About Holi

Holi announces the onset of spring in India. After the long and harsh winter, new leaves come to trees and flowers bloom and nature turns into a riot of colors. The celebration of this festival reflects the joie-de-vivre associated with the season. Holi also announces the beginning of the agricultural season in India.

Holika Dahan: Triumph of good over evil

  • On the day before the celebration people take part in a public bonfire known as Holika dahan. It signifies burning the evil to purify one’s soul.

  • Children collect waste wood, fruits and vegetables from the neighborhood and light the bonfire in the night. People gather around it to offer prayers by circling around it. Proceeds from the seasonal harvest are offered to the fire as well.

Celebrating With Color

  • Holi is normally observed on the full moon day of Phalguna. The date may vary between February and March of the Gregorian calendar.

  • In morning, the first gulal is offered to the Gods and pujas are performed. The celebration then breaks in and people get out on the streets with gulal, water colors, syringes and water filled balloons. Revelers throw colors at each other and shout greetings. They also sing and dance with the beats of dholak.

  • In many places, processions are held and people sing and dance all the way and throw colors at the onlookers. Neighborhoods turn into grand party places. Holi is a national holiday and all the public and private offices as well as the banks remain closed on the day.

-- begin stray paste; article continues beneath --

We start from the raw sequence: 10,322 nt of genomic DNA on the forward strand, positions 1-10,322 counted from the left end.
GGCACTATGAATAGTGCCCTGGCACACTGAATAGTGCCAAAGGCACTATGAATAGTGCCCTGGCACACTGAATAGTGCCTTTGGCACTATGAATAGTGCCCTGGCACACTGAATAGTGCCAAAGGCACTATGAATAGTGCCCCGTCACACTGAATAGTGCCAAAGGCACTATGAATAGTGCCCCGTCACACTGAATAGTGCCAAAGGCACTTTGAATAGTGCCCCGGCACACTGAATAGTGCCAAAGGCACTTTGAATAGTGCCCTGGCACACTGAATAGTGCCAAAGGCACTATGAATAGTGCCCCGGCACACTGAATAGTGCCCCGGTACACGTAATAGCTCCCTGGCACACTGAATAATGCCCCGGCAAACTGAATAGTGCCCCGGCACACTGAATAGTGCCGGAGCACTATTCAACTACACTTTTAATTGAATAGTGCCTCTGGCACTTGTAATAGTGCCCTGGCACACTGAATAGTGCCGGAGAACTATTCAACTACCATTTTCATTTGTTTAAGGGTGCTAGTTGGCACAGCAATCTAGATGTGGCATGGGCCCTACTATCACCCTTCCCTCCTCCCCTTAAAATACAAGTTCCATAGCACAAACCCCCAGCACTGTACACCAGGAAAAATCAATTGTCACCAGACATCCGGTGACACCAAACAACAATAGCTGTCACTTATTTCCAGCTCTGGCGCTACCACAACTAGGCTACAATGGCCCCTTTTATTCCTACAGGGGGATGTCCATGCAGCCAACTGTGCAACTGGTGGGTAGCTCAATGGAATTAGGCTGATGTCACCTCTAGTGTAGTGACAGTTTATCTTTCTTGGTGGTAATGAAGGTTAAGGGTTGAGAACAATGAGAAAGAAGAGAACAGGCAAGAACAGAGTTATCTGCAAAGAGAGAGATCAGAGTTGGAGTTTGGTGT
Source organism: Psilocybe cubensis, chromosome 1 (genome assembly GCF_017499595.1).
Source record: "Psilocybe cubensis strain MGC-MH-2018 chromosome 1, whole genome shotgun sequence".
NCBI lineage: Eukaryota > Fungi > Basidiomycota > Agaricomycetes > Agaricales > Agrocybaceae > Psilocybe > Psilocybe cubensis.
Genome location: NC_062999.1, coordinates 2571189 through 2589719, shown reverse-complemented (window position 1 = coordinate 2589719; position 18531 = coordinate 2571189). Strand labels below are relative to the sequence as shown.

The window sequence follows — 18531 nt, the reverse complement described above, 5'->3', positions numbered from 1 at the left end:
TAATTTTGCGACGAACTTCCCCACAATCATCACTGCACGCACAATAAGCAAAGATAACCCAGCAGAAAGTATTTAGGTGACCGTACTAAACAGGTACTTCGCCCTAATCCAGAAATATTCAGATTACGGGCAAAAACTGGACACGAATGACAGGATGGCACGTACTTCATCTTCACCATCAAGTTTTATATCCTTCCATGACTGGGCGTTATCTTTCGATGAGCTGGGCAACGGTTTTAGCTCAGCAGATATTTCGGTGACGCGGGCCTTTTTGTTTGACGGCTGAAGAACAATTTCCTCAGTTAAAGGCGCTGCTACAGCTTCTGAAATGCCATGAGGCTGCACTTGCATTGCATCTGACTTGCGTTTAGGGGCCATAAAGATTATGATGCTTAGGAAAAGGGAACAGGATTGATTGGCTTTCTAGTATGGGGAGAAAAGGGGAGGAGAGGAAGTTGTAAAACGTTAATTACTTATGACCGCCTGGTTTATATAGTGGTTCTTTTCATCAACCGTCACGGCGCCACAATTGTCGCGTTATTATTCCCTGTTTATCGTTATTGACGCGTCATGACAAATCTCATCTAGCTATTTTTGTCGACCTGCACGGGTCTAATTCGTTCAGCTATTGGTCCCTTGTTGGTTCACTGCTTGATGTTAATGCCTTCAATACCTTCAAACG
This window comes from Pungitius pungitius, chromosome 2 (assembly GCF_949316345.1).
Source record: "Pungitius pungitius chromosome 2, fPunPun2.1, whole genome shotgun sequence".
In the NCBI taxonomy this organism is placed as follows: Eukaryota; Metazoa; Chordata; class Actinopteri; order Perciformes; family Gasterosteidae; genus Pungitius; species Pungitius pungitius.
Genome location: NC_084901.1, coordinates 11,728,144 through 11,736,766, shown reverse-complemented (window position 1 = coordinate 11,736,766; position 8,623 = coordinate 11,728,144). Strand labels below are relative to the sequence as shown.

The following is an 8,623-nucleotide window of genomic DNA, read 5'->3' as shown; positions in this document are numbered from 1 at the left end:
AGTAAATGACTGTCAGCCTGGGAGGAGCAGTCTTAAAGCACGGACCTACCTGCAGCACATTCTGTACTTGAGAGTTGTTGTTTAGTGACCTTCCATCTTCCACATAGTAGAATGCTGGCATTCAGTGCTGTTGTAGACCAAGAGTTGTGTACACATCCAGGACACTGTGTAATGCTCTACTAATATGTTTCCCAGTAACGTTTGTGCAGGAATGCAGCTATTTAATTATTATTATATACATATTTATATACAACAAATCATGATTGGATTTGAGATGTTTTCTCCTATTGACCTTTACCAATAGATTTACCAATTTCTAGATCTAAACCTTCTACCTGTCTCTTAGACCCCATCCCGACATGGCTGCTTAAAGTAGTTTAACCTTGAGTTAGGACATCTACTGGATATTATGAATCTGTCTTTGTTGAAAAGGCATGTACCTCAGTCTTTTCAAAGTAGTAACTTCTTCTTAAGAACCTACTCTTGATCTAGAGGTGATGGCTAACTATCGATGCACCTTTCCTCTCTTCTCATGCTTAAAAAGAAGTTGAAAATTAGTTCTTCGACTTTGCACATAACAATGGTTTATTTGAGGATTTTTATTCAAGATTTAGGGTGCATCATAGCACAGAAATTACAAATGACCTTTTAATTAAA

The Mythological Connection

  • The popular Hindu beliefs associate the celebration of Holi with Lord Krishna. He is believed to have played Holi with the people of Braj and Nandagaon.

  • Krishna used to visit the village of Barsana to play Holi with Radha. The custom is still followed and boys from Nandagaon visit Barsana to play Holi with the womenfolk there.

  • The ritual of lighting a bonfire before the celebration of Holi was derived from the tale of Hiranyakashipu and Prahlada.

  • According to the Purana, Holika was the sister of the demon king Hiranyakashipu. She had the boon that she could never be engulfed by fire. So she volunteered to sit in the fire with Prahlada on her lap when Hiranyakashipu tried to kill his son by burning him on pyre.

  • But Prahlada who was a devotee of Lord Vishnu escaped from the fire unharmed and Holika was burnt to death because of her dishonest intentions.

  • Since then the ritual represents burning the evil qualities within and purifying one’s souls and renewing one’s beliefs on God.

Modern Day Celebration

  • The root of the modern day celebration can be found in ancient Bengal. It was a festival introduced by the Vaishnavas to promote unity in the Hindu society divided by castes.

  • In many places, devotees line up before the temples of Radha-Krishna to offer oblation and abir (colored powder or gulal) to the God.

  • Children celebrate this festival in their own way. Their preparation starts many days before Holi. They buy colors, balloons and syringes as a preparation for celebration.

  • Since all the schools and colleges remain closed on Holi they get a full day to have fun and make merry. They would put gulal on the feet of elderly and seek their blessings.

  • Adults have fun of their own. They play with colors and enjoy ‘bhang ka sarbat’, an intoxicating drink. Ladies prepare a wide range of savory and sweet dishes. Evenings are reserved for visiting families and friends and enjoying meals together.